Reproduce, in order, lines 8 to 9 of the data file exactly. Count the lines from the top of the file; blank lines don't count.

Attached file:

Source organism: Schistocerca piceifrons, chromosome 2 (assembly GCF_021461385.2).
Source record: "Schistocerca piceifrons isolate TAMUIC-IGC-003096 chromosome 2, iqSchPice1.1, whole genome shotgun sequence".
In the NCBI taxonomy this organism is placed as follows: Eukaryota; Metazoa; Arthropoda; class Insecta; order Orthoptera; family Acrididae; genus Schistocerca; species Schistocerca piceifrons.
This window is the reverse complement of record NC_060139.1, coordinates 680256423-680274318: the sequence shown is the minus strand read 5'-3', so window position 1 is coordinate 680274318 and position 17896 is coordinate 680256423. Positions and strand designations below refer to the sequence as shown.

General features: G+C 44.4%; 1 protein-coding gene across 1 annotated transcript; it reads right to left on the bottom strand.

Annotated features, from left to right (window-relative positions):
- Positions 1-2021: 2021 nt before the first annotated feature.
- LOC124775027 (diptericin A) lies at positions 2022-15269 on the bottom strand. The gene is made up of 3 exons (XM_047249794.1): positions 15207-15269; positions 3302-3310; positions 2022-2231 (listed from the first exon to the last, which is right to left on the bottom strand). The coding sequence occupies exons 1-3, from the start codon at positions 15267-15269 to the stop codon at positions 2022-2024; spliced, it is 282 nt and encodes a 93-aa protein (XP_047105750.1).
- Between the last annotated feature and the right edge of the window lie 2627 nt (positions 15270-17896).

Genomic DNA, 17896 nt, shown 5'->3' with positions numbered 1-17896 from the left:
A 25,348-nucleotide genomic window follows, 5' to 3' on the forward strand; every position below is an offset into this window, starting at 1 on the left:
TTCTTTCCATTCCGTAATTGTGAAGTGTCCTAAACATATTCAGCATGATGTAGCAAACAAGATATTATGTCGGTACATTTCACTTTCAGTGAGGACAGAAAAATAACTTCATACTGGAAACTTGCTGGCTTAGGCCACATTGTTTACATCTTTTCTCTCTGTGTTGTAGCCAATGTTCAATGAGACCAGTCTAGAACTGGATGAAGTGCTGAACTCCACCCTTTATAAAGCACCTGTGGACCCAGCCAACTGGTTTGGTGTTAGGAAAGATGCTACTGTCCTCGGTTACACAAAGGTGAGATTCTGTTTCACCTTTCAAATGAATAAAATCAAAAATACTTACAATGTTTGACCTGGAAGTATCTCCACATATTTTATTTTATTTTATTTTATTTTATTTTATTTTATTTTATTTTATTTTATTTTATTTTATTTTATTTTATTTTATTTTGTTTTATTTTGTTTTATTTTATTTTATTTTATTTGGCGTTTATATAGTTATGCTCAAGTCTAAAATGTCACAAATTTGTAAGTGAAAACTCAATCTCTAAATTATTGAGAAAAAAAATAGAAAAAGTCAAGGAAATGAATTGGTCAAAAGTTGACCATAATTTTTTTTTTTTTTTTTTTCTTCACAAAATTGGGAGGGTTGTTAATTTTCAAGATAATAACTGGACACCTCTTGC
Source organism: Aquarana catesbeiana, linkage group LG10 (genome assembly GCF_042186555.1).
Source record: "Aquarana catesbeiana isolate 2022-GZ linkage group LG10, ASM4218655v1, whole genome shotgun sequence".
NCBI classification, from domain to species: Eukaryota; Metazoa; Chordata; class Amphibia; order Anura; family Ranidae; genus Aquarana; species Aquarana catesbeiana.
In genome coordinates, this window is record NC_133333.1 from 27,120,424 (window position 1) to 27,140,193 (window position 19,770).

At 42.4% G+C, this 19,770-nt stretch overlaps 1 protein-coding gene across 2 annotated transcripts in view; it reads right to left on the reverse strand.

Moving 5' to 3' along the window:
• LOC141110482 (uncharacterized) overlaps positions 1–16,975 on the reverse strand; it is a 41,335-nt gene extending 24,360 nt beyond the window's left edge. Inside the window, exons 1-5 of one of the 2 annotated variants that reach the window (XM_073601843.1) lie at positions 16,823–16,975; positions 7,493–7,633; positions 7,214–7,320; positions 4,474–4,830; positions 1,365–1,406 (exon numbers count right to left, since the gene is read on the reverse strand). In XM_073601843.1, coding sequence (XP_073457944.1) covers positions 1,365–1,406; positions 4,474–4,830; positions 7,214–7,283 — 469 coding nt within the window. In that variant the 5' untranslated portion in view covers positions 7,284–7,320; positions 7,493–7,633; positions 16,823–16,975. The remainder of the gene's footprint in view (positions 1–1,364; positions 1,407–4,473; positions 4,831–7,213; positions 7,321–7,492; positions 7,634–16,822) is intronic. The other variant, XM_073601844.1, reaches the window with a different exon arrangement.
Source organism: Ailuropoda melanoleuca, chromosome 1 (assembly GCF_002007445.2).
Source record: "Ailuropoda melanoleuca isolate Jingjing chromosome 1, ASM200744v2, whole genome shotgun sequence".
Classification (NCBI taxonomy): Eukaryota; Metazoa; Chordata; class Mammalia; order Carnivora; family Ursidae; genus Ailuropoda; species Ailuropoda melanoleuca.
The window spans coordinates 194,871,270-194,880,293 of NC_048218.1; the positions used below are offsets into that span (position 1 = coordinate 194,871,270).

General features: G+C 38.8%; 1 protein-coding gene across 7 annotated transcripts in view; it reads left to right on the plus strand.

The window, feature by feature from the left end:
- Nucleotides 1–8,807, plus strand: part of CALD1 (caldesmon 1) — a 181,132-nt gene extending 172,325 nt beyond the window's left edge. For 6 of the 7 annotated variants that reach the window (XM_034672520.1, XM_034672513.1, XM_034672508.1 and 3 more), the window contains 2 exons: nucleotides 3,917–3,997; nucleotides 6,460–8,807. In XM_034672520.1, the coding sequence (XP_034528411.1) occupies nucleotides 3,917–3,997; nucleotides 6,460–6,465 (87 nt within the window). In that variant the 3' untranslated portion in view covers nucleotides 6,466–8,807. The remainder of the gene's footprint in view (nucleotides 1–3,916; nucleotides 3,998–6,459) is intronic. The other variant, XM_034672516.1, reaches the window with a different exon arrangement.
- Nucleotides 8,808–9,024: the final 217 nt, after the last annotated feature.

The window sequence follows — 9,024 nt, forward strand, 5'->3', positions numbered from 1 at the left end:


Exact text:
- LOC124775027 (diptericin A) lies at positions 2022-15269 on the bottom strand. The gene is made up of 3 exons (XM_047249794.1): positions 15207-15269; positions 3302-3310; positions 2022-2231 (listed from the first exon to the last, which is right to left on the bottom strand). The coding sequence occupies exons 1-3, from the start codon at positions 15267-15269 to the stop codon at positions 2022-2024; spliced, it is 282 nt and encodes a 93-aa protein (XP_047105750.1).
- Between the last annotated feature and the right edge of the window lie 2627 nt (positions 15270-17896).